Clinical and regulatory concerns in Alzheimer's disease management: Role of the pharmacist

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The role of the pharmacist in managing Alzheimer's disease (AD) is discussed.

Health-system pharmacists can play a critical role in the management of AD, provided they remain up-to-date on new drug therapies, recent clinical findings, and educational resources for caregivers and families. Pharmacists in a long-term-care setting must know and apply the federal regulations set forth in the Omnibus Budget Reconciliation Act of 1987. Pharmacists have an excellent opportunity to optimize pharmacotherapy by carefully reviewing treatment regimens to identify potential drug-related problems. These might include improper drug selection, inappropriate dosage, adverse drug reactions, and interactions. Pharmacists should encourage the use of cholinesterase inhibitors in patients with mild to moderate AD and should monitor such therapy by interacting with nurses, physicians, and caregivers. AD patients not only suffer cognitive decline but may have psychiatric and behavioral disturbances, which can be especially problematic for the caregiver. When possible, these disturbances should be managed by nonpharmacologic strategies, such as environmental changes and behavior modification. The pharmacist can recommend and monitor the use of psychotropic agents for psychiatric and behavioral symptoms that do not respond to nonpharmacologic strategies. These drugs must be carefully selected and monitored, and gradual dosage reductions must be periodically attempted. Finally, pharmacists should provide caregivers and families with education, emotional support, and referrals.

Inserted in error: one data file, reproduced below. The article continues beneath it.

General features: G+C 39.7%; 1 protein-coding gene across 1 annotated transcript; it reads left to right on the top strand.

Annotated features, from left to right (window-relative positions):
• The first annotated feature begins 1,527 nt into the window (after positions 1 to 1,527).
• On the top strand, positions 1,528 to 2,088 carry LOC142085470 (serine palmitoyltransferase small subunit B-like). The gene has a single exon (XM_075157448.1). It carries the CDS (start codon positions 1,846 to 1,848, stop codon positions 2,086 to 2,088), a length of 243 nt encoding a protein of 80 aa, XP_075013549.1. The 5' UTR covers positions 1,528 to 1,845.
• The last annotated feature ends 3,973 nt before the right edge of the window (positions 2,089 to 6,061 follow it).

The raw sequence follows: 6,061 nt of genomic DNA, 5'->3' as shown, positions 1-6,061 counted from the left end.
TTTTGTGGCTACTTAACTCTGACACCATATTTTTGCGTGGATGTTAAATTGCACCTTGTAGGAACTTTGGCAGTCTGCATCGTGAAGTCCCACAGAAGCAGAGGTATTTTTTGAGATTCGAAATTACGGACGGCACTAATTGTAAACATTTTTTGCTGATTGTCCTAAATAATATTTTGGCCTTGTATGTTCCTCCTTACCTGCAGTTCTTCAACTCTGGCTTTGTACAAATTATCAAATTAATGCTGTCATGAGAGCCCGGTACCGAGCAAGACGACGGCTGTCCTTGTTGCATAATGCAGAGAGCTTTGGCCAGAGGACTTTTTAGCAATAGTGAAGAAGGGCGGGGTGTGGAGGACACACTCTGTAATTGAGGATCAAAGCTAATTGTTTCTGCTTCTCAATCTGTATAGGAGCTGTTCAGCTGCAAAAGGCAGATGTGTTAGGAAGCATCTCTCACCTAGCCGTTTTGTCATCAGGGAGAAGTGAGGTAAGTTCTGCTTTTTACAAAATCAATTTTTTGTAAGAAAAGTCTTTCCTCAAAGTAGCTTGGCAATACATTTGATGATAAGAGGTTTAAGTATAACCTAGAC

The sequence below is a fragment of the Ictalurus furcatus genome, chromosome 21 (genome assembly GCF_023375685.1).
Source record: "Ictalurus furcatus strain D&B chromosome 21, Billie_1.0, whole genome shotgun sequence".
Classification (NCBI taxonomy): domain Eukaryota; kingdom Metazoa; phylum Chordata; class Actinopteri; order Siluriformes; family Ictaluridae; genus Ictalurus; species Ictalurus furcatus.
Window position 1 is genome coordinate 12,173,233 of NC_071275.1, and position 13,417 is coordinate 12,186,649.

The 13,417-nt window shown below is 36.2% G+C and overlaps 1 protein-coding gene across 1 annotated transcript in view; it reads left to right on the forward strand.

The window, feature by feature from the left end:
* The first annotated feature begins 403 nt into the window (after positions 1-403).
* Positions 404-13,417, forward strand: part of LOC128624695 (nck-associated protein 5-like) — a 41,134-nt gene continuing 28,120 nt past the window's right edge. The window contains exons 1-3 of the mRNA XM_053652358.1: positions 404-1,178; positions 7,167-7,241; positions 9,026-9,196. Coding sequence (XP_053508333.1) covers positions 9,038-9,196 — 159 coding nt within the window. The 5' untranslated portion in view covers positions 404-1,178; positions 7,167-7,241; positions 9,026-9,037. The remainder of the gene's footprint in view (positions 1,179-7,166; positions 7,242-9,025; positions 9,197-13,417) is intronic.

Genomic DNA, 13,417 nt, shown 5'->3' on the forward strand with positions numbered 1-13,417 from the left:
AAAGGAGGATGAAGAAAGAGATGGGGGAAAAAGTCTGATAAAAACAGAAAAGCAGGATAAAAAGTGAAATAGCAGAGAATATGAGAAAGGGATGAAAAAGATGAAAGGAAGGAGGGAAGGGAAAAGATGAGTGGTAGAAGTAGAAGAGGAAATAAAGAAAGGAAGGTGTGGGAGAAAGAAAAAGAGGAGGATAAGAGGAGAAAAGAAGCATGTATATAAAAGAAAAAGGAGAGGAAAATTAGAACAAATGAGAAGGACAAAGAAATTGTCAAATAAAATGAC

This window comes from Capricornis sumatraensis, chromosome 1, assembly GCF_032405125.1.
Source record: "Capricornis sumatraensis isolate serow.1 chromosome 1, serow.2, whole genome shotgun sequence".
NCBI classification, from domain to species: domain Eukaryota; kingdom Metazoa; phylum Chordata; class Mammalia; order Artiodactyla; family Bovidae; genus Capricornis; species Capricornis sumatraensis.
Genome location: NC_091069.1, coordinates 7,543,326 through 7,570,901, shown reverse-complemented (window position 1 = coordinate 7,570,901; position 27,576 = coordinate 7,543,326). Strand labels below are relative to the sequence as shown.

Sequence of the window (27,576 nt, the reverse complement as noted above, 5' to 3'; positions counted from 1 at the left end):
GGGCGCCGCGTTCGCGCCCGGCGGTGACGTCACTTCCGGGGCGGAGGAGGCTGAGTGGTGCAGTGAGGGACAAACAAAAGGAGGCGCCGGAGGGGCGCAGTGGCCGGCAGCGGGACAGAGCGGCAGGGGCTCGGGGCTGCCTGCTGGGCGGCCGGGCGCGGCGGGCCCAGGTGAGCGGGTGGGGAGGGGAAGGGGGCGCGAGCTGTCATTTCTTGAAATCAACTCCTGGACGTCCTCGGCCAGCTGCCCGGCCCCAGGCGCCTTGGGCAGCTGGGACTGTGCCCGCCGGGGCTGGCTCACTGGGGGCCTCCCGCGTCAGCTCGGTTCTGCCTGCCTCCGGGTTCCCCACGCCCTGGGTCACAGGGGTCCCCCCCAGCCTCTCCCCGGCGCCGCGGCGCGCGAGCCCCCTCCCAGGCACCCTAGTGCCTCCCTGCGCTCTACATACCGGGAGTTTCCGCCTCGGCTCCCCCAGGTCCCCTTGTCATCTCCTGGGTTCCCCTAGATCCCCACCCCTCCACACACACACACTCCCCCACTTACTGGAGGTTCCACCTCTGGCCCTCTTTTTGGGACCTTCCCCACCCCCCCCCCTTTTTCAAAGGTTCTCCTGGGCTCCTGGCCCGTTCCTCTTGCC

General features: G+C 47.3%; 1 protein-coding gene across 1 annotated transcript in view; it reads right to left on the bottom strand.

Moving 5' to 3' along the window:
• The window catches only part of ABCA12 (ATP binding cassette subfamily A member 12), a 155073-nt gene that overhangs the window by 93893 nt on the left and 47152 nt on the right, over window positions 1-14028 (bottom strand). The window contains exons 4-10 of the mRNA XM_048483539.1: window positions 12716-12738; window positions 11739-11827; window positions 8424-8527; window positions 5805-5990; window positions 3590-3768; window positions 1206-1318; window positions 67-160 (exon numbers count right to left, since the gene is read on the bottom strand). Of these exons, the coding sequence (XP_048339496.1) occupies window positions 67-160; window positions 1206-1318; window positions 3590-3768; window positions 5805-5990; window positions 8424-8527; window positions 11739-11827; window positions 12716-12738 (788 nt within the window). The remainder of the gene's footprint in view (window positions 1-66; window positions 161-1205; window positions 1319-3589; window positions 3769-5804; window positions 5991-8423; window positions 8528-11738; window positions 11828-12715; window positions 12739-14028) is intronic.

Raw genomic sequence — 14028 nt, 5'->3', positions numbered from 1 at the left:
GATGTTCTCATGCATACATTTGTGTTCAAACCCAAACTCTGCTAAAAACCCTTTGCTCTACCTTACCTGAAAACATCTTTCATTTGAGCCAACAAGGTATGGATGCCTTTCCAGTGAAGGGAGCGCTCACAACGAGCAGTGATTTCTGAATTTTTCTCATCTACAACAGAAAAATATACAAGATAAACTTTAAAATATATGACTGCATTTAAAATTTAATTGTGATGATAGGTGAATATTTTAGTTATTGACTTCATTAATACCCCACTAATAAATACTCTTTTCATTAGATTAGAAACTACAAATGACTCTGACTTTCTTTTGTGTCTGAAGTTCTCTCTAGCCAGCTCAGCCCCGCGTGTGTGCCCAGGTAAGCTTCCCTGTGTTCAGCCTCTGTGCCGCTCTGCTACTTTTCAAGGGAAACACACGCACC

Pharmacists who are well-grounded in the regulatory and clinical issues surrounding AD can play a major role in managing this illness.

Am J Health-Syst Pharm. 1998; 55(Suppl 2):S26-31

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